A long-lived catalyst facilitates the first steps toward a viable small-scale on-board hydrogen generator
A*STAR researchers are helping to advance the development of hydrogen-powered cars by producing innovative materials that could make on-board hydrogen generators a reality(1). Hydrogen is a renewable resource with the potential to power everything from households to cars, but its use is currently limited by a lack of green and practical production methods.
Current approaches to generating hydrogen as a power source are anything but environmentally friendly. Obtaining hydrogen through steam reforming and electrolysis of water — the splitting of water into hydrogen and oxygen by applying an electric current — requires high energy input and fossil fuels. In contrast, the process of ethanol steam reforming (ESR) uses ethanol derived from renewable biomass to produce hydrogen and other products.
One drawback of ESR, however, is that it requires high reaction temperatures to proceed and therefore a catalyst is needed to spur on the reaction. Another downside of ESR is that it often produces carbon monoxide as a byproduct, which is toxic and can also lead to poisoning of hydrogen fuel cells.
Luwei Chen, Armando Borgna and colleagues at the A*STAR Institute of Chemical and Engineering Sciences have developed an iron-promoted rhodium-based catalyst on a calcium-modified aluminum oxide support for ESR. This catalyst enables hydrogen to be generated more efficiently with less environmental damage as the reaction can occur at temperatures as low as 350 degrees Celsius and produce almost no carbon monoxide as a byproduct.
The presence of iron oxide enables carbon monoxide to be converted into carbon dioxide and hydrogen via a reaction known as the water–gas shift reaction. Thus, the iron promotion effect on the rhodium-based catalyst is the key to removing carbon monoxide — something that is exceedingly difficult to achieve on rhodium alone.
Additional benefits of ESR are the commercial advantages stemming from the catalyst being quite stable and having a long active lifetime. This means that the catalyst will permit long cycle lengths, minimize the regeneration frequency and reduce the operational downtime for on-board steam reformers. Chen explains that these factors are “essential for maintaining profitable operations in reforming units. Similarly, a stable catalyst would reduce the operating cost for an on-board reformer.”
Chen notes that the catalyst will enable “better operational flexibility in terms of economics and on-board reformer size (since carbon monoxide purification units can be removed),” which she says will “make a significant impact in the design of efficient and simple on-board reactors.” Hence, this research is promising for advancing the realization of small-scale on-board reformers for hydrogen-powered cars.
Choong, C. K. S., Chen, L., Du, Y., Wang, Z., Hong, L. & Borgna, A. Rh–Fe/Ca–Al2O3: A unique catalyst for CO-free hydrogen production in low temperature ethanol steam reforming. Topics in Catalysis 57, 627–636 (2014).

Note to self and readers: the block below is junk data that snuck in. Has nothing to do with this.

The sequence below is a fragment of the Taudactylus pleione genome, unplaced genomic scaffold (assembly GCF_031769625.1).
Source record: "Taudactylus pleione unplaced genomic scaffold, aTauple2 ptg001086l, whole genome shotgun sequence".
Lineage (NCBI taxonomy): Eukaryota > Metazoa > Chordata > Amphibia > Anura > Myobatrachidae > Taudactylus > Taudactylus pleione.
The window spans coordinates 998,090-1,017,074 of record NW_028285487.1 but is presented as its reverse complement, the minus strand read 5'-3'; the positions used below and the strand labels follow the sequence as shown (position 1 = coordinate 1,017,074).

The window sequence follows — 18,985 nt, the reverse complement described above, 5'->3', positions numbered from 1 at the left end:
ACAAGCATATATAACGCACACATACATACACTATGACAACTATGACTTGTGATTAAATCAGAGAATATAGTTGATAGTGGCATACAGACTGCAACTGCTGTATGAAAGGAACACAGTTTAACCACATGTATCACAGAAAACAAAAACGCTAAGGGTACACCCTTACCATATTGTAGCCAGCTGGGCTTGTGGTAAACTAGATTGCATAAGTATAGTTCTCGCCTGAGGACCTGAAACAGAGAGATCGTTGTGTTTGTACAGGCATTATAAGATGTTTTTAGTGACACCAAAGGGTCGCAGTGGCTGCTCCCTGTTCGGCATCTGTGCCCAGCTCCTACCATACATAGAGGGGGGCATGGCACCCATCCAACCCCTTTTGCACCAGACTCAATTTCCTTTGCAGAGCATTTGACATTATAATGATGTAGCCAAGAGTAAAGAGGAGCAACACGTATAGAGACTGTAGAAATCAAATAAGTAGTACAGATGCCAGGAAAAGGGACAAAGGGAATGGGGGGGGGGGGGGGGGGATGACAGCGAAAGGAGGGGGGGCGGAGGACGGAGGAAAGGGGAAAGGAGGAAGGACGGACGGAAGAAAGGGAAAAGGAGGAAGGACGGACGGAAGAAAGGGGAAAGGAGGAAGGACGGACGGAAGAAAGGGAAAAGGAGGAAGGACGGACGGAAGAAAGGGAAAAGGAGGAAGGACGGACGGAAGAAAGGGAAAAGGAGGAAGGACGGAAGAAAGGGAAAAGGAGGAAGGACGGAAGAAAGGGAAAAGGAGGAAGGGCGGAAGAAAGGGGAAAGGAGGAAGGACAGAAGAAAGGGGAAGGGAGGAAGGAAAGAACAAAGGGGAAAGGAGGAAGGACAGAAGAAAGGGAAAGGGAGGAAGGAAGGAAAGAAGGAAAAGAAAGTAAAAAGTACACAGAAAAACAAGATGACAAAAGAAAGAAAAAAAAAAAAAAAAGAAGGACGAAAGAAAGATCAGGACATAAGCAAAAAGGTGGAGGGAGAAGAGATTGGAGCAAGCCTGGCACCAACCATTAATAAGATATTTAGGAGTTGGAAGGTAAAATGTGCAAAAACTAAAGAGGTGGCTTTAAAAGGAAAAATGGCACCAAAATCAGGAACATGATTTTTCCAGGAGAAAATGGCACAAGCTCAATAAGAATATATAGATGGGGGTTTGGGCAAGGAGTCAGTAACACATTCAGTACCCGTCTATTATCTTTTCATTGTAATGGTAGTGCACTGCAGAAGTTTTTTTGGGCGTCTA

A*STAR Research | ResearchSEA
Ultrathin device harvests electricity from human motion
24.07.2017 | Vanderbilt University
Stanford researchers develop a new type of soft, growing robot
21.07.2017 | Stanford University
3-D shape acquisition using water displacement as the shape sensor for the reconstruction of complex objects
A global team of computer scientists and engineers have developed an innovative technique that more completely reconstructs challenging 3D objects. An ancient...
Physicists have developed a new technique that uses electrical voltages to control the electron spin on a chip. The newly-developed method provides protection from spin decay, meaning that the contained information can be maintained and transmitted over comparatively large distances, as has been demonstrated by a team from the University of Basel’s Department of Physics and the Swiss Nanoscience Institute. The results have been published in Physical Review X.
For several years, researchers have been trying to use the spin of an electron to store and transmit information. The spin of each electron is always coupled...
What is the mass of a proton? Scientists from Germany and Japan successfully did an important step towards the most exact knowledge of this fundamental constant. By means of precision measurements on a single proton, they could improve the precision by a factor of three and also correct the existing value.
To determine the mass of a single proton still more accurate – a group of physicists led by Klaus Blaum and Sven Sturm of the Max Planck Institute for Nuclear...
The research team of Prof. Dr. Oliver Einsle at the University of Freiburg's Institute of Biochemistry has long been exploring the functioning of nitrogenase....
A one trillion tonne iceberg - one of the biggest ever recorded -- has calved away from the Larsen C Ice Shelf in Antarctica, after a rift in the ice,...
21.07.2017 | Event News
19.07.2017 | Event News
12.07.2017 | Event News
24.07.2017 | Power and Electrical Engineering
24.07.2017 | Materials Sciences
24.07.2017 | Materials Sciences